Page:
Recently I was reminded that there are some people out there who follow my efforts in this space. A woman called to ask me the hard question: “What were the wives doing while the ballplayers were gallivanting all over the country playing baseball?”
We have to remember that the climate for Negroes in America back then was harsh. The depression years found White men out of work and unable to scrape by. If there was a job available, it certainly didn’t go to Joe Jones because he could field a ground ball or hit for extra bases. If there was an available dime, there were a dozen White men willing to work for it.
Most of the Negro players were single men lucky to have the ability to compete in a sport’s arena. Those who were married had wives who were more than willing to turn their heads to the cavalier lifestyles of their husbands as long as there was bread on the table and milk for the kids in the ice box. Times were so harsh that there were even women who were “kept” by more than one player. The secret was to juggle schedules so they were kept apart. On the rare occasion when these guys bumped heads, the clash was ugly.
When World War II rolled around, it provided gainful employment for many colored men who were scraping the bottom of the employment barrel. And, since so many of our young men were called to war, there were job opportunities filled by Blacks, Whites and women. One would think that since a colored man put his life on the line for his country, there would be some relief from the Jim Crow attitude that ruled America. Not so.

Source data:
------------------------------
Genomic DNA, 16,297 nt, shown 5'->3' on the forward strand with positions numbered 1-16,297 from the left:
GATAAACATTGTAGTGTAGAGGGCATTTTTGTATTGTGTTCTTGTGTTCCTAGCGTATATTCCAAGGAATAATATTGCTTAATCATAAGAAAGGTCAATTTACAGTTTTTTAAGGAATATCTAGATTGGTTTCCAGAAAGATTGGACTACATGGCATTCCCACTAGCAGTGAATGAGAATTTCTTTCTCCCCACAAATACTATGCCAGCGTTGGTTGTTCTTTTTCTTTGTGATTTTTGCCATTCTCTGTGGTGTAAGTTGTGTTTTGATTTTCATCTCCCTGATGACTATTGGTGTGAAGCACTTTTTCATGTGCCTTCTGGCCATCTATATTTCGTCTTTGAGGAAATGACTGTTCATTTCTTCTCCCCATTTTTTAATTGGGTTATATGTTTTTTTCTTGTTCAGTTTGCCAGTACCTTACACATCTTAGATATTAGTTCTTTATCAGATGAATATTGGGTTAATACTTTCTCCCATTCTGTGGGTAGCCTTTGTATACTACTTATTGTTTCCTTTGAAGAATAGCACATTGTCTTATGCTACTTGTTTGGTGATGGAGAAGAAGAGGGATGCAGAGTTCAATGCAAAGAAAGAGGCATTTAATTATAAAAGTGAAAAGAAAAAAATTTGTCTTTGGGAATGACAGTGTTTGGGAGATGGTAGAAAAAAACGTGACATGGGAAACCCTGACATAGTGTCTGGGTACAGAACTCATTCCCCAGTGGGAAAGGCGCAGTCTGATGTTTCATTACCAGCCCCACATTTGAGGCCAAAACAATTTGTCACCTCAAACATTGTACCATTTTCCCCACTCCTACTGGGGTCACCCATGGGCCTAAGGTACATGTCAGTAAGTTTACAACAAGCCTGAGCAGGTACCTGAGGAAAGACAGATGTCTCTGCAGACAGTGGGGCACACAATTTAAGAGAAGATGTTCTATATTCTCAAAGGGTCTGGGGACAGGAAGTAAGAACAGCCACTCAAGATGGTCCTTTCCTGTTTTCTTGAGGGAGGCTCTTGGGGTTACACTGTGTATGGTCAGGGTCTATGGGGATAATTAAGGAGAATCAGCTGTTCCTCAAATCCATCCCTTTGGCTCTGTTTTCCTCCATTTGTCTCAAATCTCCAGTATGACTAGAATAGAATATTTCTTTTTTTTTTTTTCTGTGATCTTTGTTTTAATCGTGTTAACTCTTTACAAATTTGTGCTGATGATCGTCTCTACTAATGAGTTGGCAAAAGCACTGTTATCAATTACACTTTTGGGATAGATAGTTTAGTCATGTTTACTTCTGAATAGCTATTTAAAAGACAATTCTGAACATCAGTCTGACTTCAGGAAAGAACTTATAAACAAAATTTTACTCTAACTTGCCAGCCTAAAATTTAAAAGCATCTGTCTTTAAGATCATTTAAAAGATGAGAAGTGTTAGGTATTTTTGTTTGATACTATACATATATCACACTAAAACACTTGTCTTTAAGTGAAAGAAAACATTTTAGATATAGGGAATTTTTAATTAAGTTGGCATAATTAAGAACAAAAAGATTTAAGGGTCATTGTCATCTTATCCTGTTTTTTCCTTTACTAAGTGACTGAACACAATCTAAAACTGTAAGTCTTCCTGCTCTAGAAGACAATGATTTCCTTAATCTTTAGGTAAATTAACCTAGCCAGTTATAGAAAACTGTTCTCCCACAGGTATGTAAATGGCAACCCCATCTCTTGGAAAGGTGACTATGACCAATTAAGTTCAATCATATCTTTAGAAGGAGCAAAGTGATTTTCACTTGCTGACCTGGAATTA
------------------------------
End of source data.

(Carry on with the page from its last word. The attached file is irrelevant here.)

Soldiers returning from the battlefields got a wake up call when they disembarked from the troop ships. At the bottom of the gang plank there was a sign directing White soldiers to one side and coloreds to the other. Jim Crow was alive and flexing his muscles.
There were some opportunities for Negroes provided by owned businesses. The business owners were well respected and played a leadership role in the community. My Pop was fortunate enough to be employed by the AFRO. Dr. Carl Murphy was the publisher when Pop was making his name. Dr. Carl was hard but fair. He insisted on producing a quality product, and you followed this lead if you worked for him. He was never accused of overpaying his employees, but they were paid on time. My Mom was fair-skinned and was lucky enough to get a job with the Department of Defense. By the time they discovered she was a Negro, they decided she was too valuable to be cut by the prejudice knife.
We all know the story of how with the employment of Jackie Robinson, Branch Rickey took the first step to integrate Major League Baseball. Well, Rickey also kicked open another door. He had been housing his Negro players in approved homes, but when he got the weight of numbers and the support of other owners, he would approach hotels and refuse to give them the business unless all of his players could stay. They could stay, but they couldn’t eat in the dining rooms. Baby steps.
Now, we have gone from hanging Black men in their uniforms after WWII to killing them on the way to the police station (Freddie Gray). Baby steps?